From the pulpit I love to look up and see these diverse stories gathered under a common roof.  It feels like the kingdom of God.  But in worship it is easy to be smooth around the edges.  We have enough in common to be there together.  But what happens when the family knows it’s sitting next to a felon?  What happens when the grandmother realizes that the nice girl that has been sitting in front of her for the last few weeks is an addict?  What happens when folks discover the stuff that’s just below the surface- that we fundamentally disagree about Trayvon Martin or gay marriage or our president?  Do we shake the hand of the man any differently when we hear him use the “F word” to describe how excited he is about preparing to worship the God he has just come to know and love?  How will the blue collar worker who puts in 55 hours a week treat the single mother of three on food stamps when he finds out she’s not even looking for a job? 

 The reason most congregations are homogenous is because true community is rough around the middle.  Once we start to move centripetally from the smooth edge of cordiality we’re in for a bumpy ride.  Real people are messy.  The only way for a community to handle the rough middle is to believe in a gospel that’s bigger than our baggage; to trust that a greater truth than our uniqueness is the commonality that we share in our redemption. 

I think that’s what Paul is getting at when he writes to the church in Philippi, “I plead with Euodia and I plead with Syntyche to agree with one another in the Lord.”  (Philippians 4:2).  We may not agree about personal issues or social issues.  We may have problems with too much wealth or with what leads to poverty.  We may struggle to value an addict or criminal.  Our politics and preferences will run afoul to each other.  Our neighborhoods and incomes may be the difference between night and day.  But if we agree with one another in the Lord, then these differences need not divide.  Beware of the homogenous church.  It’s the community that is rough around the middle which believes in a gospel big enough to sustain it.  If our gospel isn’t bigger than our politics then it’s a false gospel.  If our gospel isn’t bigger than our tax bracket then it’s a false gospel.  If our gospel isn’t bigger than breast augmentation or prison tattoos then it’s a false gospel.  At the end of the day, if we can’t agree with one another in the Lord, then our Lord is too small.  And a Lord that small isn’t worthy of our gathering together to worship him anyway.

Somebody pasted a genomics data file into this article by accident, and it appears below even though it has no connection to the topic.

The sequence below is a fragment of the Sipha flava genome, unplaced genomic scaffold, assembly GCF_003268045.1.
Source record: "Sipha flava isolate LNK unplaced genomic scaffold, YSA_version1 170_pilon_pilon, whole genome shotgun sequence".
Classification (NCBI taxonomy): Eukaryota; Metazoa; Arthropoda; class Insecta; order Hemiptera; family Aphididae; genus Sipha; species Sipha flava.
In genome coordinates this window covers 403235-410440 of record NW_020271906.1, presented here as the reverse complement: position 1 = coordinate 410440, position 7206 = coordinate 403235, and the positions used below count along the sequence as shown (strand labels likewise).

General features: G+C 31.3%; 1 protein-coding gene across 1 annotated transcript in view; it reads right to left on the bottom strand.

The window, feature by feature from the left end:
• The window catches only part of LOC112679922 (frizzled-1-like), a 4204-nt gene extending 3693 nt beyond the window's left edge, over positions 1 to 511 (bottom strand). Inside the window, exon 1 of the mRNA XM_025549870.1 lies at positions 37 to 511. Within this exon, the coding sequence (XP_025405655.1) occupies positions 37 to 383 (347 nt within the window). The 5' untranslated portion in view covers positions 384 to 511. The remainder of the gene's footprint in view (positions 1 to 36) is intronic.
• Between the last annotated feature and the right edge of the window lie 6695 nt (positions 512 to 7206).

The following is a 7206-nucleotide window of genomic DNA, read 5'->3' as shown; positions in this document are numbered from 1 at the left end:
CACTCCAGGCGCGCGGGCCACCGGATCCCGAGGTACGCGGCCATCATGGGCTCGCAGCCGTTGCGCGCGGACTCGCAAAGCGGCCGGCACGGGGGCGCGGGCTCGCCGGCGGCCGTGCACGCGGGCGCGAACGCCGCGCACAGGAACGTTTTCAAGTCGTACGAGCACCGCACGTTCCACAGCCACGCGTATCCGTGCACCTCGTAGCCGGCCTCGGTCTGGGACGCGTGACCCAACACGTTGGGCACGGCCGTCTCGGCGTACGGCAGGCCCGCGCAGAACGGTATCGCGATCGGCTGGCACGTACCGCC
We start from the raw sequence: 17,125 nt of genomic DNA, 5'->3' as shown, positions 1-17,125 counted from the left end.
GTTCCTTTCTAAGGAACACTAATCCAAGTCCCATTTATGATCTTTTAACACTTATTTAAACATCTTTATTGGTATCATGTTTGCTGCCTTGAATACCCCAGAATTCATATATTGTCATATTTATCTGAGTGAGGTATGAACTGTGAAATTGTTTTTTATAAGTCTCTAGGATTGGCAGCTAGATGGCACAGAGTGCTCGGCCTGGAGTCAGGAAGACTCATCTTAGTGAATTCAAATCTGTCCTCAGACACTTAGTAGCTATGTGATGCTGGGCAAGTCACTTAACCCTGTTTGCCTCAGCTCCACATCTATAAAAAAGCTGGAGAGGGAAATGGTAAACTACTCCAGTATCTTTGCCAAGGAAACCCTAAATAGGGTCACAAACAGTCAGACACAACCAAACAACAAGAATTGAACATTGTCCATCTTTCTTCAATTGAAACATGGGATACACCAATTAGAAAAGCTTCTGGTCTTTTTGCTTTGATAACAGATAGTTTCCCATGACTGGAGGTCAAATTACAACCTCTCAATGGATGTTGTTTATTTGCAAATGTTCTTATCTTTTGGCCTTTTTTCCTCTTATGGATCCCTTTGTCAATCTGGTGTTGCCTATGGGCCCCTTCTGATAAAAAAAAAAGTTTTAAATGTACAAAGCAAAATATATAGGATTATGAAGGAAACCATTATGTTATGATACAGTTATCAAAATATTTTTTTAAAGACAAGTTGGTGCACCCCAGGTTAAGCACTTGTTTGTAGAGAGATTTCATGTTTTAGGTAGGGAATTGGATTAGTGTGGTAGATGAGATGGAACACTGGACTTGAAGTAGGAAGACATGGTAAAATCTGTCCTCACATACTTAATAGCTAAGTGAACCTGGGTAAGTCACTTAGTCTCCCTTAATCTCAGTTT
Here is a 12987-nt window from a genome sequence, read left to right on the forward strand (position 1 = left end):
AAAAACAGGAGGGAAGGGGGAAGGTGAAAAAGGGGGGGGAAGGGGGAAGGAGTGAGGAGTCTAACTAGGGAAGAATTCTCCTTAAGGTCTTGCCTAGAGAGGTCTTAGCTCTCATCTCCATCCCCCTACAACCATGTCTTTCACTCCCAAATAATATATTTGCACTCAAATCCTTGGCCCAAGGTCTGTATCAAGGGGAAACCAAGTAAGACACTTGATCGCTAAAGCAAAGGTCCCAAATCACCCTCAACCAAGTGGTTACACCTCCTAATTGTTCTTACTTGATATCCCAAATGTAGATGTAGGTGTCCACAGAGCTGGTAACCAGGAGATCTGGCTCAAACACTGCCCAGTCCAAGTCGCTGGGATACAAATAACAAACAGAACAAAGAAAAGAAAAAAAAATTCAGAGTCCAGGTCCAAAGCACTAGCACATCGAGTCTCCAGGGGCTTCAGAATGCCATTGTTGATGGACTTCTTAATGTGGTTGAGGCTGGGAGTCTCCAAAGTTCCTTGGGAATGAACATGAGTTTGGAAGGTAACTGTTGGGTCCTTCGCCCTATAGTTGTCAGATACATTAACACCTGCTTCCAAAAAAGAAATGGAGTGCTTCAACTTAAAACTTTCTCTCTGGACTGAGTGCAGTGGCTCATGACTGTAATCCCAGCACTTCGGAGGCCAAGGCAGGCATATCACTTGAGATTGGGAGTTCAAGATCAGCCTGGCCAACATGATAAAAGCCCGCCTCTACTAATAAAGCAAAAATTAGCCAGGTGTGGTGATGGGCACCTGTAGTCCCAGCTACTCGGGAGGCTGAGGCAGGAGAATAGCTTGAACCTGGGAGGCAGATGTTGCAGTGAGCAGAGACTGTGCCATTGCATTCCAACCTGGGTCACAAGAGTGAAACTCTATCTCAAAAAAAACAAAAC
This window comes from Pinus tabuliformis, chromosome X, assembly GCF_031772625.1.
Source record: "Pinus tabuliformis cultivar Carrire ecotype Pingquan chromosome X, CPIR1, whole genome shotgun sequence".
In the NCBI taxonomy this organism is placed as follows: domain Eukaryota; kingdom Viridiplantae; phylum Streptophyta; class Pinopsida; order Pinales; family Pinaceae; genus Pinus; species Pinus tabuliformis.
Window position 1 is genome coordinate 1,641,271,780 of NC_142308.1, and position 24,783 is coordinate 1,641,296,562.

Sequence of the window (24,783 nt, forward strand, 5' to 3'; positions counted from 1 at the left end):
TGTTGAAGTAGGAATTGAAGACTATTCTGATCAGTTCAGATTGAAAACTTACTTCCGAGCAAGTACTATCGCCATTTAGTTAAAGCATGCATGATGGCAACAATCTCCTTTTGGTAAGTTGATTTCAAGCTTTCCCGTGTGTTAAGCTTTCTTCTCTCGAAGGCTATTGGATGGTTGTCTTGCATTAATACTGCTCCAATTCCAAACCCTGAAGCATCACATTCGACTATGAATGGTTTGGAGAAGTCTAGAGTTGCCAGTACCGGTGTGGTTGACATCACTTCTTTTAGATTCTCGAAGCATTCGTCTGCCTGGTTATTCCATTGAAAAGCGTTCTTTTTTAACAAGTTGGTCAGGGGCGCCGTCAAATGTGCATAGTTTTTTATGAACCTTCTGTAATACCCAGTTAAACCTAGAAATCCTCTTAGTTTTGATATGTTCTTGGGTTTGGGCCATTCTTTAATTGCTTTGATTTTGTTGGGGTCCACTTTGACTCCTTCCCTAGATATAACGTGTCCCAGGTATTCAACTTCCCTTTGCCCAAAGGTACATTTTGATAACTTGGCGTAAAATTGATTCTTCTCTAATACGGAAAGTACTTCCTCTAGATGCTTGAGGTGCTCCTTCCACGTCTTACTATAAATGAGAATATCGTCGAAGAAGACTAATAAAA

Wednesday, February 27, 2013

Parenting Anchors and Sails

Every child’s a miracle.  Well, if that’s true, then for my son Ebenezer it’s even more true.  His coming into this world stumped the medical professionals.  The problem is that he knows he’s a miracle.  He’s heard it his whole life.  Eben is mostly convinced that he is the awesomest kid on the planet.  His enthusiasm and optimism knows no bounds.  Literally.  One day we went to a local park to launch some small, solid-fuel rockets.  On the way over there he asks, “Dad, do you think it will make it to the moon?”  On the way to enter our first Pinewood Derby he asks, “How big do you think our trophy will be?”  His baseline assumption for anything that interests him is “I am probably awesome at this.”